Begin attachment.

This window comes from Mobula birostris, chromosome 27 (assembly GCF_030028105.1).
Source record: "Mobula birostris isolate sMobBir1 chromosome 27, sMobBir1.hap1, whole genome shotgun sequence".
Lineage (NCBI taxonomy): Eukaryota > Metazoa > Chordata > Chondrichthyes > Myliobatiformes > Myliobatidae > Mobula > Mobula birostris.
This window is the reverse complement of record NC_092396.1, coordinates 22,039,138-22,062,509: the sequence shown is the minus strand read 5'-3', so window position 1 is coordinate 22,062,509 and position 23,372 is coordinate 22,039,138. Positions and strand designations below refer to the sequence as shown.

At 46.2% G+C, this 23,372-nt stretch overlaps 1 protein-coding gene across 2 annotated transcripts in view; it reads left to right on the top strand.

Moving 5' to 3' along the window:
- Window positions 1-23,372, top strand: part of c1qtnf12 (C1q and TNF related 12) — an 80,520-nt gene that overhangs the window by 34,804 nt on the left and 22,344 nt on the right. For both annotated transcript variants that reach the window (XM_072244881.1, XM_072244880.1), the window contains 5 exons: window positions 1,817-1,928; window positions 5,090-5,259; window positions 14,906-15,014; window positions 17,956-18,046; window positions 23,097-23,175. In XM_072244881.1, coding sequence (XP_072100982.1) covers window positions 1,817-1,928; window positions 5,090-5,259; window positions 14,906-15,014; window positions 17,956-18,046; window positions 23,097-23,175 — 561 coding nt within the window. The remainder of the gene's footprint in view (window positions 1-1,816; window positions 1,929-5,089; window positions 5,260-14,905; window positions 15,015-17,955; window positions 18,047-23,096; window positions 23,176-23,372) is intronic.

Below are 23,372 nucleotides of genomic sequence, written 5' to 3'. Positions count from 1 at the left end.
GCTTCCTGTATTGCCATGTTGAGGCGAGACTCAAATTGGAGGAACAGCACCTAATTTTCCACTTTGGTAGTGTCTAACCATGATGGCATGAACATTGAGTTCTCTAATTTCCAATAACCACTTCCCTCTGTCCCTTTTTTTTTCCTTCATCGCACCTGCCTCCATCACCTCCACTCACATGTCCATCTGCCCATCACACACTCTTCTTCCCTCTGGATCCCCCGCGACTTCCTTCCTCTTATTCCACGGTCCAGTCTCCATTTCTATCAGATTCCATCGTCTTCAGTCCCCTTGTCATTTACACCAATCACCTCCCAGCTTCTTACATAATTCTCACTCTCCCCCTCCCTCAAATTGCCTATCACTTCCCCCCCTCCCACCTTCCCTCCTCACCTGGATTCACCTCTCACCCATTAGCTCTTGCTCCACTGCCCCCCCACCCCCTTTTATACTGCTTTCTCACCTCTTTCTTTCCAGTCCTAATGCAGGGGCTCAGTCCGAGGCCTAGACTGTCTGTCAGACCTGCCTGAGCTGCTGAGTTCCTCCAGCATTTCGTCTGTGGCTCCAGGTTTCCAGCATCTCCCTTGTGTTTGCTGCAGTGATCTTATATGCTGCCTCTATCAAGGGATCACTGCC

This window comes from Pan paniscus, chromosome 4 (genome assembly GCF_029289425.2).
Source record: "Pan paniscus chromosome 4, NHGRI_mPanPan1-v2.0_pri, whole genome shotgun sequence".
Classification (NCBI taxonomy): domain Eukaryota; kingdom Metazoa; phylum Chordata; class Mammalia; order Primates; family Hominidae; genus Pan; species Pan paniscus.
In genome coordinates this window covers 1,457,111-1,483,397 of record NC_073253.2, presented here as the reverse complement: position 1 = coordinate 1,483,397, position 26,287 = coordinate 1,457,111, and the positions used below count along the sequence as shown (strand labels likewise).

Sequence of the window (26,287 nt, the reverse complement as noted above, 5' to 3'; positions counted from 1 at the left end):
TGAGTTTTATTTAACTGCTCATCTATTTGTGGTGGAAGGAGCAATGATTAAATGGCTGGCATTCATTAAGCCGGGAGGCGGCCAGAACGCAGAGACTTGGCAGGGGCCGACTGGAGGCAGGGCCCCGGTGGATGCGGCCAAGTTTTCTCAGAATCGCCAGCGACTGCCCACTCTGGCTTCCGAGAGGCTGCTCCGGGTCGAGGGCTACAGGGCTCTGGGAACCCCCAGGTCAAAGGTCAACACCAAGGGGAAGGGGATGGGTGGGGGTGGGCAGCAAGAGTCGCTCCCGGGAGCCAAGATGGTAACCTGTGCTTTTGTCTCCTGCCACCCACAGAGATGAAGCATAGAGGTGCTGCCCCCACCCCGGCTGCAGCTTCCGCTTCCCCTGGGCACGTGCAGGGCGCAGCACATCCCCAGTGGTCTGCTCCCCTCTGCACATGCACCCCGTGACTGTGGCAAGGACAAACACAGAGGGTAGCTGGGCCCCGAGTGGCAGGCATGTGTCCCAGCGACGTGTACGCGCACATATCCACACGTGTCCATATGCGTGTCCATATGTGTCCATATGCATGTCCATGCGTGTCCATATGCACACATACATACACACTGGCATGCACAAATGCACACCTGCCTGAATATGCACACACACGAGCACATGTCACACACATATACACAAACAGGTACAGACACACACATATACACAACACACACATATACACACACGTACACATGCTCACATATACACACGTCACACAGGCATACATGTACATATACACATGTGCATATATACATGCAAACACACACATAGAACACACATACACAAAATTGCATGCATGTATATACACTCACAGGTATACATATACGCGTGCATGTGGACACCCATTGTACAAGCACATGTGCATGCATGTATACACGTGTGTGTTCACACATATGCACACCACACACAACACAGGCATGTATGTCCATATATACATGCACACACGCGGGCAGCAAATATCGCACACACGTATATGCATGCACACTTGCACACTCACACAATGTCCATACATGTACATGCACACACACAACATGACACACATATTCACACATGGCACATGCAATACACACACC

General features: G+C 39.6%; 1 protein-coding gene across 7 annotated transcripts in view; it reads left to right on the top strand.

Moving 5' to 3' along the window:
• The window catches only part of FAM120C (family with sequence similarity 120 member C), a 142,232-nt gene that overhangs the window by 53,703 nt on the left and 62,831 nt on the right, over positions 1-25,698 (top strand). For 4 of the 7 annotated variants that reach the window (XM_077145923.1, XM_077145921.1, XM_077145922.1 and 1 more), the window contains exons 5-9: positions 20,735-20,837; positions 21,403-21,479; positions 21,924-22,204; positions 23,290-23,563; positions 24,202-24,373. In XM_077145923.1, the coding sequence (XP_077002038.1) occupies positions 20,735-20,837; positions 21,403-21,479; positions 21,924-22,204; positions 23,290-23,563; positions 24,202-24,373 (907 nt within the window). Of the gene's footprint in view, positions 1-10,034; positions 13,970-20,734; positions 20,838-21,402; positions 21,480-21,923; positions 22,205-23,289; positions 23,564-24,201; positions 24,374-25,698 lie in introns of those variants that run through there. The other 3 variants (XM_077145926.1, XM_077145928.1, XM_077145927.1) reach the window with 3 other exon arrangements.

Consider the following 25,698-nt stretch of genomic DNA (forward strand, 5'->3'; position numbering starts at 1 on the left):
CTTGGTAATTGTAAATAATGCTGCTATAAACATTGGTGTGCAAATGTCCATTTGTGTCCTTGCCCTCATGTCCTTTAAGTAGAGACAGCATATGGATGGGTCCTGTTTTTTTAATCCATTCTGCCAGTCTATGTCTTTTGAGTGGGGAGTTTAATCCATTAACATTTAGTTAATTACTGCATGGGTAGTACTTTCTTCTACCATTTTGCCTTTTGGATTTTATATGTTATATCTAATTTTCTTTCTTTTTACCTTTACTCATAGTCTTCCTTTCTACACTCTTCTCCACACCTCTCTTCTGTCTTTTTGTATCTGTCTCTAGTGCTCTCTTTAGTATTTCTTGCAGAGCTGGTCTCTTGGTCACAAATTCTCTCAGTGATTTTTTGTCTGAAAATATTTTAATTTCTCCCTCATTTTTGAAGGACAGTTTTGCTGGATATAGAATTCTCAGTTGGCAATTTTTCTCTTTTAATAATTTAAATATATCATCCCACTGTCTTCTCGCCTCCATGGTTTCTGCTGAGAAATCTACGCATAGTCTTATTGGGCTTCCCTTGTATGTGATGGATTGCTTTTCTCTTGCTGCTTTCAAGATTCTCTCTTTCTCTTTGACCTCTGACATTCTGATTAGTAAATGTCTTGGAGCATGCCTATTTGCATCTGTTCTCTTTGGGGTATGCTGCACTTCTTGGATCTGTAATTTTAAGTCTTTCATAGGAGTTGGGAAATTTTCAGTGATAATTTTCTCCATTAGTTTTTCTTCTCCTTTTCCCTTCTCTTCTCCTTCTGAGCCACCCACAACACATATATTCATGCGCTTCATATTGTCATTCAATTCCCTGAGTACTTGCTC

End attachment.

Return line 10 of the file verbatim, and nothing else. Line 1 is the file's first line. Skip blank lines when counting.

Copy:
This window comes from Pan paniscus, chromosome 4 (genome assembly GCF_029289425.2).